Search This Blog

Friday, August 26, 2011

Ask Father... Masses for the Dead (A follow-up on Purgatory)

A few weeks ago, I posted rather extensively on the reality of Purgatory as a fundamental of Judeo-Christian belief.  There are manifold justifications for belief in Purgatory, and only one or two ill-interpreted sentences from St. Paul's writings that could be construed in such a way as to disagree.  Where the "rubber meets the road," however, is in interpreting Scripture in light of the belief of the Church, and not the other way around.  Christians are called to be a People of the Word, but not a People of the Book.  After all, if we get right down to it, in a sort of chicken-and-egg discussion, which came first, the Church or the Bible?  The Church!  The Church does not profess that which she believes because the Bible says so.  The Bible says what it says because it reflects the beliefs of the Church.  But I digress, as this is a whole other discussion to be had a later time.  

With regard to prayers for the dead, and most especially Masses for the dead, we take our queue from 2 Maccabees, in which Judas Maccabeus sends 12,000 pieces of silver to Jerusalem to the temple that an expiatory sacrifice be offered to free his fallen comrades from their sins.  He says that "It is therefore a holy and wholesome thought to pray for the dead, that they may be loosed from sins."  (12:43-46).  Indeed, Judas' justification for praying for the dead is closely linked to a belief in the resurrection of the dead: For if he had not hoped that they that were slain should rise again, it would have seemed superfluous and vain to pray for the dead.

This practice of praying for the dead, then, pre-exists Christianity, and remains a necessary teaching of the Christian Faith.  Our friends over at have this to say on the matter:

Those who've died in a state of grace are not truly "dead"; they are our beloved in Heaven or in Purgatory (on their way to Heaven) and will forever be, world without end, part of the Communion of Saints -- the Church Triumphant (the Saints in Heaven, whether or not they are beatified or canonized), the Church Suffering (the saints in Purgatory), and the Church Militant (the saints on earth).

Because we can't know, aside from those the Church has beatified or canonized, who is already in Heaven, who is in Purgatory for a time, or who is damned, we pray for the dead for the rest of our lives -- assuming they are in Purgatory, while hoping they are in Heaven and not damned. 

We also ask those who've died to pray for us. While those whom the Church has deemed to be of the Church Triumphant (the canonized Saints) are in Heaven for certain and are, therefore, in no need of our prayers for them, we've always asked for them to pray for us. As to the Church Suffering in Purgatory, Aquinas teaches that they are not able to know, by themselves, our prayers; however, it is piously believed, and taught by St. Alphonsus Liguori, that God makes our prayers known to them -- not directly, as they are deprived of the Beatific Vision until they enter Heaven, but by infusing this knowledge into their souls. St. Bellarmine teaches that because the Church Suffering is so close to God -- much closer than we are and having the great consolation of knowing they are saved -- their prayers for us are very effective. So, as you pray for your dead loved ones, ask them to pray for you, too!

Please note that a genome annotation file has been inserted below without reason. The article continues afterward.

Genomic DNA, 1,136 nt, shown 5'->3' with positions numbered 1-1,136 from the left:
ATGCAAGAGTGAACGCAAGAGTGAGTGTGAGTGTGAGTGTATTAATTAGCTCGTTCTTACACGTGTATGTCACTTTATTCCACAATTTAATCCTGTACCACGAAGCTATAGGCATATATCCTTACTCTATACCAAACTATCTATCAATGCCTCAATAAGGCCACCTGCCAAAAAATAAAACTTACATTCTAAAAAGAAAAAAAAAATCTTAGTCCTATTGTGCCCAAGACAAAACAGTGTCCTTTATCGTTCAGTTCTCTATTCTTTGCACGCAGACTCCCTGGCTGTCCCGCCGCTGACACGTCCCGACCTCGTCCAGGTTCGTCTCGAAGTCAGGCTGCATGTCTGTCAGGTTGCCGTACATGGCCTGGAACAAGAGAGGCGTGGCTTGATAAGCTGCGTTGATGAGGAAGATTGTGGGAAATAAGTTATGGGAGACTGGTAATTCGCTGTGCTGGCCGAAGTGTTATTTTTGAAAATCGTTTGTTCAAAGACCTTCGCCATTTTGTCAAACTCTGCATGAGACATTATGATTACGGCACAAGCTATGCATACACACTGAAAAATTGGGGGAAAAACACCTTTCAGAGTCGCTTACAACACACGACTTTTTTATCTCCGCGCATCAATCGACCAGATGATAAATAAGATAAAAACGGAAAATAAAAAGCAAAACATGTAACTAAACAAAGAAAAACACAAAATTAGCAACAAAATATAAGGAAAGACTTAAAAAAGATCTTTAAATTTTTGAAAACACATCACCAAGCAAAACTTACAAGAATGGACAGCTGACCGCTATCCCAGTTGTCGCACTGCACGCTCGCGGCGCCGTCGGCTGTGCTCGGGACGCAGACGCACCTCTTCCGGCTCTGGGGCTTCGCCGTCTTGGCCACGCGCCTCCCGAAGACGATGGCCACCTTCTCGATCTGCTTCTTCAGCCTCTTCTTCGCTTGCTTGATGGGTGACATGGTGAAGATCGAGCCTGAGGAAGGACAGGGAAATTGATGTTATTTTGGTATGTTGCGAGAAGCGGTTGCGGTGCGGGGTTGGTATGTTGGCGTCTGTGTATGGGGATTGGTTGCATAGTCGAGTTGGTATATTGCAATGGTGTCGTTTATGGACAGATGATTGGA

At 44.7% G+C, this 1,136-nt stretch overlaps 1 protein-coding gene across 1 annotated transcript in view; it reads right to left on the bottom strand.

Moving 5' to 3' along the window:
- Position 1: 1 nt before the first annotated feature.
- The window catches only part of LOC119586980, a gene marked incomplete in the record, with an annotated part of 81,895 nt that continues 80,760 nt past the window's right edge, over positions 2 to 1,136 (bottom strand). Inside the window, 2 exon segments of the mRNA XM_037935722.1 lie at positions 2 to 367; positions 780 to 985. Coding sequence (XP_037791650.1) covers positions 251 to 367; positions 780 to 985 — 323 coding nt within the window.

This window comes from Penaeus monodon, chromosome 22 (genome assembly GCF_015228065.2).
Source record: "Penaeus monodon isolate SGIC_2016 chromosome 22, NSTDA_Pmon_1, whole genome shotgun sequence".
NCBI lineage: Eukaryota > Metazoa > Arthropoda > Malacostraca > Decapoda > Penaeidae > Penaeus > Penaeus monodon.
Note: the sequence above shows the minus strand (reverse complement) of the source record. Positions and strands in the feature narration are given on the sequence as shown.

As to the damned, there is no hope; no prayer can help them and we can't pray formally for those in Hell. The problem, of course, is that we can't know who is damned, and so we pray generally for "all the faithful departed." For those who've died outside of visible Communion with Christ's Church or for those Catholics who've died seemingly without repentance and in scandal, public prayer cannot be offered, but we can most certainly still pray privately with the hope that they've died in a state of grace (i.e., those who are denied a Catholic funeral can't be prayed for liturgically, publicly, but they can most definitely be prayed for -- and should be prayed for -- privately). Priests can even offer Masses for such people privately, without naming them.
 With regard to saying Masses for the Dead, the principle is the same.  Christ has given us no greater means of prayer than the sublime act of Divine Worship itself.  As the graces which flow from the Holy Sacrifice of the Mass are infinite, they do immeasurable good in expiating the sins of the faithful departed, the same as that sacrifice which Judas Maccabeus had offered for his fallen soldiers. 

So pray for the dead.  They need our prayers as much as we rely on their prayers.  If you have loved ones whom you wish to be prayed for by many people, I recommend enrolling them in the Rorate Caeli Purgatorial Society that is periodically updated and that has a number of priests offering weekly and monthly Masses for all the souls listed, as well as those who make the request. 

** Requiem aeternam dona eis, Domine, et lux perpetua luceat eis.  Requiescant in pace. **

No comments:

Post a Comment